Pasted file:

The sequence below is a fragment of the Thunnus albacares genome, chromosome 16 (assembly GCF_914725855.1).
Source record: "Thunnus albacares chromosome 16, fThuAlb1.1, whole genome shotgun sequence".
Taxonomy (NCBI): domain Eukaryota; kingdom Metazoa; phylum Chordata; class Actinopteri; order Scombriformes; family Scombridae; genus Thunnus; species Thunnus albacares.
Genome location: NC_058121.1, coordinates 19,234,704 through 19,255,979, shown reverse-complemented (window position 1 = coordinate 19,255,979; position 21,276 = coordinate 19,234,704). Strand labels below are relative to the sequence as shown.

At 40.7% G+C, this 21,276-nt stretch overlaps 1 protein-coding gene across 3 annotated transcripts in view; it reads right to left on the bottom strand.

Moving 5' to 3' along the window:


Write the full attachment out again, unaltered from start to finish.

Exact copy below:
The sequence below is a fragment of the Thunnus albacares genome, chromosome 16 (assembly GCF_914725855.1).
Source record: "Thunnus albacares chromosome 16, fThuAlb1.1, whole genome shotgun sequence".
Taxonomy (NCBI): domain Eukaryota; kingdom Metazoa; phylum Chordata; class Actinopteri; order Scombriformes; family Scombridae; genus Thunnus; species Thunnus albacares.
Genome location: NC_058121.1, coordinates 19,234,704 through 19,255,979, shown reverse-complemented (window position 1 = coordinate 19,255,979; position 21,276 = coordinate 19,234,704). Strand labels below are relative to the sequence as shown.

At 40.7% G+C, this 21,276-nt stretch overlaps 1 protein-coding gene across 3 annotated transcripts in view; it reads right to left on the bottom strand.

Moving 5' to 3' along the window: